The Five-Hour Journey Home

Published: 11th September 2014 06:07 AM  |   Last Updated: 11th September 2014 06:07 AM   |  A+A-


BANGALORE: For the first eight years of my life, the only thing I knew with surety was where I would be spending my summer vacations. In the first week of April, my father, mother and I would pack up and leave hot, humid, Thrissur and spend a miserable five hours on the hot and misleadingly named Venad Express, a train that perpetually gave way to other trains like an unsure motorist on an express highway. Our destination was never discussed as there was only one possibility — the village of Ennakkad, my father’s hometown.

Not that the train journey wasn’t interesting. In fact, some of my most traumatic experiences as a child have come during this unavoidable train journey. We would board the train in the late afternoon or evening, depending on how late the train was. Inevitably, during those days, we would be in the general compartment. This meant that we would either be standing or sharing our bum space with some random stranger. But this second situation would come about only if I were extremely lucky. Amma always got first preference and me the last. Since this was the start of the summer holidays, there would always be other noisy, irritable families with small, irritable kids all around.

Every time we passed the AC compartment, I itched in my uncomfortably tight jeans to ask my father why we never went in the AC coach even when there seemed to be lots of empty seats in it.

Eventually, I had the privilege of travelling in the AC coach, and I took much pleasure in sitting at the window and looking down on other children and other families who could not afford to travel in style like me. But this was a few years afterwards, and by then I was a hardened veteran of the general compartment struggles. It was like I had earned my right to travel without sweating profusely and having to wiggle my bum uncomfortably to place half of it on the wooden seat. The boredom nearly killed me the first time I travelled in what I had previously thought of as style and luxury.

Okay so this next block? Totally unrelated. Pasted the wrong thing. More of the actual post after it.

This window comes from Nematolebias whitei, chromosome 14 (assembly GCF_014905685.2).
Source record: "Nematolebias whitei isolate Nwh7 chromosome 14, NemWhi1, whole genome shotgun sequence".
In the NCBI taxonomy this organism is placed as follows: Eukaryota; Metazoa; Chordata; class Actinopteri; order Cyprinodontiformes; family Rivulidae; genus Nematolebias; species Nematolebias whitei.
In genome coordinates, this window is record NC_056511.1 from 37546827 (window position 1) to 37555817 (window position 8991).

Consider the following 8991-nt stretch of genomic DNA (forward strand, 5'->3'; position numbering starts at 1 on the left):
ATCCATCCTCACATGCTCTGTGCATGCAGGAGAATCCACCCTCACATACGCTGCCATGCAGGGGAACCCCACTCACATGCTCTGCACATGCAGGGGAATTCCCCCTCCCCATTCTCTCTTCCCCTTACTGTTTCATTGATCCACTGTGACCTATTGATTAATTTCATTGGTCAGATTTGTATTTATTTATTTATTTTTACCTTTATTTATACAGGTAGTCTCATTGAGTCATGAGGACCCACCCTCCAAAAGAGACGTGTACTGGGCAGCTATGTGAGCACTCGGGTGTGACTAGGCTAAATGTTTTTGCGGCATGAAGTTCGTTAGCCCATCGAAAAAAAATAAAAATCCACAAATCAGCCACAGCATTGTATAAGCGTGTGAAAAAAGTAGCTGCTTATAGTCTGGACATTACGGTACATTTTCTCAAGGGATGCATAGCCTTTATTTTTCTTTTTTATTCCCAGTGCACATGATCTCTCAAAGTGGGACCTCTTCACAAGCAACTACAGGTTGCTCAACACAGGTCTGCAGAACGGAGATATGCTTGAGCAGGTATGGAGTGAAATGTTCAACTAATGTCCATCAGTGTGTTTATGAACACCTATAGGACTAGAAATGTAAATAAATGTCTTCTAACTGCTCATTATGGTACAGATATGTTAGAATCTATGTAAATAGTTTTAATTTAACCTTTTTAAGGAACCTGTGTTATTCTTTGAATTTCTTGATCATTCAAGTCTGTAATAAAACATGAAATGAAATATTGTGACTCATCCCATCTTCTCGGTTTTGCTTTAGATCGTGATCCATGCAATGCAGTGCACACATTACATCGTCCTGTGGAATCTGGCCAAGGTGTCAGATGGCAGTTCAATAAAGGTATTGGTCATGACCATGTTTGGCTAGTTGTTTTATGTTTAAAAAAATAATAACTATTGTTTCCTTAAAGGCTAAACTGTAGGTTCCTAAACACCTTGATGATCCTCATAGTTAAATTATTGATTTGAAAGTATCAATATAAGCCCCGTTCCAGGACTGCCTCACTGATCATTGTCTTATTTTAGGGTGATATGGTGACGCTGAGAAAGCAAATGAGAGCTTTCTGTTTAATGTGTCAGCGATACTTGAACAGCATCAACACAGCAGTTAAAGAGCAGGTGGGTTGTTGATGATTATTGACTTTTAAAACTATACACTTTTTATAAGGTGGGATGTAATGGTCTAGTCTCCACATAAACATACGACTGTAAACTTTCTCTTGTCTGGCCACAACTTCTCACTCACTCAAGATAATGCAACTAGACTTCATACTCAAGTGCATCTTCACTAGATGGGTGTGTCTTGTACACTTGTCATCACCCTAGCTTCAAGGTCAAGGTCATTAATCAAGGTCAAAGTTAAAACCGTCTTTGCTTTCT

Nothing, however, matches up to the incomparable thrill that I regularly experienced when the whistle blew and the train slowly chugged into action. Many years later, when I would board a long distance train, or bus or flight, I would be held in the thralls of this very emotion that had its birth in the majestically slow start to a tiresome journey.

Just when the train would actually start gaining some speed, we would draw up on Irinjalakuda, an insult to train stations worldwide if there ever was one. This was followed by a succession of wannabe towns and stations. By the time the first station of any note came rushing past outside the window, I would be completely exhausted and leaning sleepily on father’s chest. However, as it happened, this station was Ernakulam Junction, or as the locals knew it, Ernakulam South.

The best thing about this station was that a lot of people would get off here and I could sit properly. The second best thing was that my father would be suitably moved to buy some refreshments, and this invariably meant cutlets. There are many good things in life that are available cheap, but a four rupee cutlet (with tomato sauce) on a Venad Express takes some beating. I have kept myself alive on whole train journeys by convincing myself that the next station would bring forth a vendor of cutlets. As I grew older, my sanity hinged more and more on these tiny joys.